After travelling half way across the country, we were pretty excited to head into the Victorian High Country and find some amazing campgrounds, and great 4WD tracks. Our first real day off-road was doing some of the Mt Terrible 4WD tracks, and we had an absolute ball.
Where is Mt Terrible?
Mt Terrible is only 15km drive south of Jamieson, and around 260km North East of Melbourne, with a few different ways to get to it.
What are the 4WD tracks like?
Being on our own, in a vehicle that is supposed to continue taking us around the country for another 18 months or so, I was very keen to see how hard the 4WD tracks would actually be, and whether I’d be wanting to turn around and head back to camp.
As it turns out, nothing we did was overly difficult, but its rough, rocky, incredibly steep in upwards and downwards slopes and you need a vehicle with some decent tyres, a bit of clearance and a driver who knows what lines to take.
I’m told that this is one of the easier locations to get to in the Victorian High Country by 4WD, and we really enjoyed it.
In essence, the 4WD tracks are steep up or down, with some very rocky and scrabbly sections, and lots of humps to drive over where the water runs off. We didn’t encounter any massive ruts or holes, or obstacles that were overly difficult, but pick a bad line and you’d know about it.
What’s at the top of Mt Terrible?
Arriving at the top, you are met with a glorious view over the Victorian High Country, a beautifully restored Mt Terrible hut (in 2016) and there’s a telecommunications area slightly higher.
There’s plenty of room to park, a couple of nice picnic tables and a fire pit, and that’s about it.
What 4WD tracks go to Mt Terrible?
There’s a heap of different ways that you can get to Mt Terrible, and you can basically build your own path.
From the East, on Mansfield-Woods Point Road, you can head up the Poletti Track, which turns onto Mt Terrible Track and takes you right to the top. This is probably the easiest, and fastest way up and down.
You can also take the Moonlight Spur Track, onto Mount Terrible Track.
Alternatively, you can come from the West off Big River Road via Donald Track, or up Newmans Track, off Eildon-Jamieson Road.
You can also come from the North off Eildon-Jamieson Road, or Lakes Track.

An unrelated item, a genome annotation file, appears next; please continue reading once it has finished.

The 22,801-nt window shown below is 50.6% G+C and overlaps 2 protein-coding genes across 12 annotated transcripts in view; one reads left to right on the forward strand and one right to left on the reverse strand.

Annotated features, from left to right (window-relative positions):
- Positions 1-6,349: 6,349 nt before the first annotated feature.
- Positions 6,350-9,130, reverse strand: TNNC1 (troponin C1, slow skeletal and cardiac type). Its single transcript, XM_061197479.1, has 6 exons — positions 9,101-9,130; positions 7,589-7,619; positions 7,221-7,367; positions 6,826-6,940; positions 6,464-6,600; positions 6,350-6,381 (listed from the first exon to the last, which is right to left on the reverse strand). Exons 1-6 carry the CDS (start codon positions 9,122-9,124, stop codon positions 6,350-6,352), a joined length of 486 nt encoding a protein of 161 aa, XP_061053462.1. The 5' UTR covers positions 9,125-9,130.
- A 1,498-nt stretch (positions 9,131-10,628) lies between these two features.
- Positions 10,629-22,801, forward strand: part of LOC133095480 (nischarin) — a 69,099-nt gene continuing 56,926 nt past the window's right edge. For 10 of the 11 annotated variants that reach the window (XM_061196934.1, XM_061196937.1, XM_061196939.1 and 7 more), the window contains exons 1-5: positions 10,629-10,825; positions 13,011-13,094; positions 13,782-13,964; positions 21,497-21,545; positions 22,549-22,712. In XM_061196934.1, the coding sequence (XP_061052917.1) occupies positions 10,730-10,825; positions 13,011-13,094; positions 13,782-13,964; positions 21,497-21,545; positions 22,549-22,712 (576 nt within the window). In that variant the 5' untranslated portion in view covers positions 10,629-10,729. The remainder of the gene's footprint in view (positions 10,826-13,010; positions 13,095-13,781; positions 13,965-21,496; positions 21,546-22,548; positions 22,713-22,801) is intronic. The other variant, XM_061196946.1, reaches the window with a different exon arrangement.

If you are coming from the south, you can come along the Ryan Spur Track and Cornhill Road, which takes you all the way to Mount Matlock.
How did we get to and from Mt Terrible?
We left Jack Scotts Campground in the morning, heading north out of Woods Point, and turned onto Moonlight Spur Track, which Google suggested would be the fastest way up. This track starts off going through a couple of creeks, with the second one having a couple of rocks that could do damage with bad wheel placement, and then it goes up and down all the way to Mount Terrible Track.
It wasn’t overly difficult, but its steep with a few obstacles to be cautious of. We then turned right onto Mount Terrible Track, and took that all the way to the top. This part of the track is steep, but also very rocky, and quite rough.
Arriving at the top, we were keen to head towards Matlock, but looking at the maps, and realising it had taken near on two hours to get to the top of Mt Terrible, we decided to continue north along the Mount Terrible Track, and turn down Poletti Track, and back onto the Mansfield-Woods Point Road near Kevington, and take that track back to camp.
Our total trip was about 4.5 hours, including lunch at the top of Mt Terrible, and that’s enough with two young kids in the back. I’d have liked to do Matlock as well, but not if we were going to spend another 3 + hours in the car with the kids!
What do you need for this track?
In the scheme of things this track isn’t that remote, but I’d always recommend you take a PLB or satellite phone regardless. You have good reception in places on the way up, and its great at Mount Terrible, but useless in most other places.
You need decent tyres for this; a good set of light truck, all terrains would be the minimum in my opinion. Let your tyres down a decent amount to absorb the bumps and to give extra traction, but not so low that you do a sidewall on a rock. We ran 24 on the front and 28 on the rear, and it seemed to work well.
A bit of extra clearance wouldn’t go astray, and then just pick your lines carefully. If its wet, this track would be all kinds of fun.
Is it worth a visit to Mount Terrible?
The views on the way up, and at the top are nothing short of breath-taking, and I really enjoyed it. Parts of the track were quite slow, rough and tiring, but there was enough to keep you entertained and concentrating.
For a first 4WD track in the Victorian High Country, we all enjoyed it, and look forward to many more!